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nearlybecamehistoric:

deusexignis:

iridium-flames:

vixsubridens:

asheathes:

WIZARDING SCHOOLS AROUND THE WORLD: CHINA

Located in deep in the Guilin mountains, shrouded in mist and frequented by dragons that live in the multitude of winding rivers, the students of the Chinese Institute of Magic don their colourful wizarding garbs every September 1st for their return to school whereupon they are treated to spectacular opening festivities involving, but not limited to: choreographed martial arts performances from their combat professors, an assortment of acrobatic wonders, and “Mystery Mooncakes” specially made for the mid-autumn festival.

#BUT WAIT #HOUSES BASED ON THE ORIGINAL FOUR #THE TIGER THE DRAGON THE PHOENIX THE TORTOISE

#just imagine how powerful their magic is though #they’ve been developing it for almost 2000 years longer than western magic imagine how refined and beautiful

#harry potter being eurocentric was such a fuckin’ waste

#my favourite thing is how those of us who have grow up with harry potter are now saying “no that’s not enough” and are expanding the universe #like we’re all critically looking at the books and realizing everything that’s wrong with them and fixing it ourselves #and idk i think that’s amazing

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, Harry Potter


steampunktendencies:

Happy Caturday ! 

steampunktendencies:

Happy Caturday ! 

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, So cute! , cats , animals


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, txt



Because of Amelia, Helena went to the church and Sarah to the state; because of Amelia, Rachel went to the corporation.  All three were assimilated not into families like Alison or Cosima but into groups, into systems, and the relationship between individual and system is one that Orphan Black loves to explore.  Because of this choice, OB is mobilizing Sarah, Helena, and Rachel into the three most important clone pillars this season, as the mystery unravels.  They are thematically representative, narratively connected, and poised for conflict.  More so than the others, they act not only of their individual will but also as a result of their contextual upbringing. - Orphan Black 2.04, “Governed As It Were By Chance”

Because of Amelia, Helena went to the church and Sarah to the state; because of Amelia, Rachel went to the corporation.  All three were assimilated not into families like Alison or Cosima but into groups, into systems, and the relationship between individual and system is one that Orphan Black loves to explore.  Because of this choice, OB is mobilizing Sarah, Helena, and Rachel into the three most important clone pillars this season, as the mystery unravels.  They are thematically representative, narratively connected, and poised for conflict.  More so than the others, they act not only of their individual will but also as a result of their contextual upbringing. - Orphan Black 2.04,Governed As It Were By Chance”

(Source: drshebloggo)

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, Orphan Black , txt


99percentinvisible:

Throwback: before most cables ran underground, all electrical, telephone and telegraph wires were suspended from high poles

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insp (x

(Source: alrightevans)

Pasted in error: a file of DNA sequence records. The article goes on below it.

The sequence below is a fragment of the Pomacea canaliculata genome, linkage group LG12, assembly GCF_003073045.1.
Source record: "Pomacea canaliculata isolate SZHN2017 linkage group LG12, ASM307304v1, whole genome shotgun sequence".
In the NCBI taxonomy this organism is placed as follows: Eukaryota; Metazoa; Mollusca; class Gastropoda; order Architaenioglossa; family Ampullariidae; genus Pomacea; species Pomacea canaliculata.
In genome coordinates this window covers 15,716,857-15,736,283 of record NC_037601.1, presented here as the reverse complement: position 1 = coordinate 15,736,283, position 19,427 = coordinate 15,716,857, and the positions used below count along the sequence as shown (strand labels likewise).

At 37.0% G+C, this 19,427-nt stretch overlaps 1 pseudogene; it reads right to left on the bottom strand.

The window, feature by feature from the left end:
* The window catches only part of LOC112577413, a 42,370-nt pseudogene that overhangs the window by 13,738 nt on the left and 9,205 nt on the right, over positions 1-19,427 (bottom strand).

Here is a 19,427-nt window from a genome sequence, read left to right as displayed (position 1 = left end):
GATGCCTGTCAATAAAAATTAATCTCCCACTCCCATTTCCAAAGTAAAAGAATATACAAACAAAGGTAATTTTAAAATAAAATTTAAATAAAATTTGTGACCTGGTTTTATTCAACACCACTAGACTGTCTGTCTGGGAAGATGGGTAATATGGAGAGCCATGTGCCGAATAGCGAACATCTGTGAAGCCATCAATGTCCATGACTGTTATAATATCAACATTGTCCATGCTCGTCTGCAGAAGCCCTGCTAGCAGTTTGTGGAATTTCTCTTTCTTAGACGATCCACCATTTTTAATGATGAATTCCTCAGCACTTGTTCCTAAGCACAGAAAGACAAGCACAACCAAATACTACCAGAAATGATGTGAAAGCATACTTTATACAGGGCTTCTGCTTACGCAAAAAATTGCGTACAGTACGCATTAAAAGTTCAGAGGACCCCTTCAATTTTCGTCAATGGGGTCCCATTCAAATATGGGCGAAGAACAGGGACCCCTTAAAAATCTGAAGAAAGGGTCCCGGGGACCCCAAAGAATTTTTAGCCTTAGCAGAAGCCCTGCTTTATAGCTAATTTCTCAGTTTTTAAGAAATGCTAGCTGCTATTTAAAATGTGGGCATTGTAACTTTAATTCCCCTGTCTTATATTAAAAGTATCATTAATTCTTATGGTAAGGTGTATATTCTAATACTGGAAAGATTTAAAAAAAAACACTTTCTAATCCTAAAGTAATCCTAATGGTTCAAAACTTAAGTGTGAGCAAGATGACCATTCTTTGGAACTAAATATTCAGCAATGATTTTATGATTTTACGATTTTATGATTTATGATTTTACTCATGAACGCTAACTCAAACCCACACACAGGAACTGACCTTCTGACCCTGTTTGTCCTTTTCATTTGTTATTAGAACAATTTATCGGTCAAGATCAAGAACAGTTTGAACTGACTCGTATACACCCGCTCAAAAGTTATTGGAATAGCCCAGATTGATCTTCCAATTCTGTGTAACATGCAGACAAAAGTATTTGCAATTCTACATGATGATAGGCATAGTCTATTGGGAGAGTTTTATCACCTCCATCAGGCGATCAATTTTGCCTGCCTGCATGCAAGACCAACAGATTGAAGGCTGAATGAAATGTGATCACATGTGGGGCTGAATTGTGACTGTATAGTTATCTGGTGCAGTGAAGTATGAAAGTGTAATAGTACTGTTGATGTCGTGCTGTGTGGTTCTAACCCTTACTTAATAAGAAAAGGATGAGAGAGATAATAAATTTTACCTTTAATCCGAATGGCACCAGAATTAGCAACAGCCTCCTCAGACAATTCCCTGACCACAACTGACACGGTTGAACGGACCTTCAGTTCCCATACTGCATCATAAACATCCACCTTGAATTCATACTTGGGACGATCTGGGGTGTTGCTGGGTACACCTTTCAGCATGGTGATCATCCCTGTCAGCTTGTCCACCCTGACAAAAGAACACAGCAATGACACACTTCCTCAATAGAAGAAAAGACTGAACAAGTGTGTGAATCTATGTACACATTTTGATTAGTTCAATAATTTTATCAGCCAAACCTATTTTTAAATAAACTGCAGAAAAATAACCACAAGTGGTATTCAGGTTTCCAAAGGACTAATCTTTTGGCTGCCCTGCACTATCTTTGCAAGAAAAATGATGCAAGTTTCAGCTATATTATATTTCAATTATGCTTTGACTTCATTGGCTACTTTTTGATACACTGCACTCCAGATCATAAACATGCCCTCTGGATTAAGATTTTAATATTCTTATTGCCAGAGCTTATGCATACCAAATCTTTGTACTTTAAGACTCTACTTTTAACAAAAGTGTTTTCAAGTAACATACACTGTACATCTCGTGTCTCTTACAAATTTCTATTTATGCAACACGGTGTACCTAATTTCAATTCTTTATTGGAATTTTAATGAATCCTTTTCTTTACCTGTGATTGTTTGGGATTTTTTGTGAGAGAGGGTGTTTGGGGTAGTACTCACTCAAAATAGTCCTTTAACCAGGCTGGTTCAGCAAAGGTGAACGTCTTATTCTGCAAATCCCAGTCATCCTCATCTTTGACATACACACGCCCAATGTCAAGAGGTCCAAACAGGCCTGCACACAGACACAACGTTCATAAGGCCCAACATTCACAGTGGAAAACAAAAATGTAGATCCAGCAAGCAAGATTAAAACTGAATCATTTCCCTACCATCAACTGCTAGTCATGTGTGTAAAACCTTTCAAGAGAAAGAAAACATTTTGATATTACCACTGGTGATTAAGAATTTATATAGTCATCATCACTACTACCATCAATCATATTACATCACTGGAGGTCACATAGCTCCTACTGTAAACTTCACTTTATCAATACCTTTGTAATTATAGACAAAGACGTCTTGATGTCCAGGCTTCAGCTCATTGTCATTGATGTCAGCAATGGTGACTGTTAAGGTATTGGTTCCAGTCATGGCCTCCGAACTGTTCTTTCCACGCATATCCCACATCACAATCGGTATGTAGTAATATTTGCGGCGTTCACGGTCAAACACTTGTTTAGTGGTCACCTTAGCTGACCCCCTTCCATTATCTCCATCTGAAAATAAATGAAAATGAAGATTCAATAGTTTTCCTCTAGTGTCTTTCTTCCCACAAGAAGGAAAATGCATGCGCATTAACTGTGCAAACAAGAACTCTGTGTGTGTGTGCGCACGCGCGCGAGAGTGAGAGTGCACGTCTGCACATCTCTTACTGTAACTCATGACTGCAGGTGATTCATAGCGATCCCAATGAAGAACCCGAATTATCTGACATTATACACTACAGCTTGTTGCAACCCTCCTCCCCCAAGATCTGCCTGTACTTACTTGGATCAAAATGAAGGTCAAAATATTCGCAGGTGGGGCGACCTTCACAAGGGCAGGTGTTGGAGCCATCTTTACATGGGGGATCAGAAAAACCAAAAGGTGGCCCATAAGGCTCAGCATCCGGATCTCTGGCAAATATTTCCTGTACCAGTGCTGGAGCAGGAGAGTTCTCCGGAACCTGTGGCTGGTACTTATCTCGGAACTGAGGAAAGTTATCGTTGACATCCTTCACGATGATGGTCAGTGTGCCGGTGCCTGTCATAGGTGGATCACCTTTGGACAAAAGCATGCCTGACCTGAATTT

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, Harry Potter


pornicorn:

darthxinvader:

becausebirds:

Meet Sable, the 1 in 100,000 melanic (oppsite of albino) Barn Owl that wasn’t rejected by its mother for its unique dark coloring.

Oh my god

It looks so pleased!

pornicorn:

darthxinvader:

becausebirds:

Meet Sable, the 1 in 100,000 melanic (oppsite of albino) Barn Owl that wasn’t rejected by its mother for its unique dark coloring.

Oh my god

It looks so pleased!

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, So cute! , animals


roachpatrol:

jetgreguar:

allrightcallmefred:

fredscience:

The Doorway Effect: Why your brain won’t let you remember what you were doing before you came in here
I work in a lab, and the way our lab is set up, there are two adjacent rooms, connected by both an outer hallway and an inner doorway. I do most of my work on one side, but every time I walk over to the other side to grab a reagent or a box of tips, I completely forget what I was after. This leads to a lot of me standing with one hand on the freezer door and grumbling, “What the hell was I doing?” It got to where all I had to say was “Every damn time” and my labmate would laugh. Finally, when I explained to our new labmate why I was standing next to his bench with a glazed look in my eyes, he was able to shed some light. “Oh, yeah, that’s a well-documented phenomenon,” he said. “Doorways wipe your memory.”
Being the gung-ho new science blogger that I am, I decided to investigate. And it’s true! Well, doorways don’t literally wipe your memory. But they do encourage your brain to dump whatever it was working on before and get ready to do something new. In one study, participants played a video game in which they had to carry an object either across a room or into a new room. Then they were given a quiz. Participants who passed through a doorway had more trouble remembering what they were doing. It didn’t matter if the video game display was made smaller and less immersive, or if the participants performed the same task in an actual room—the results were similar. Returning to the room where they had begun the task didn’t help: even context didn’t serve to jog folks’ memories.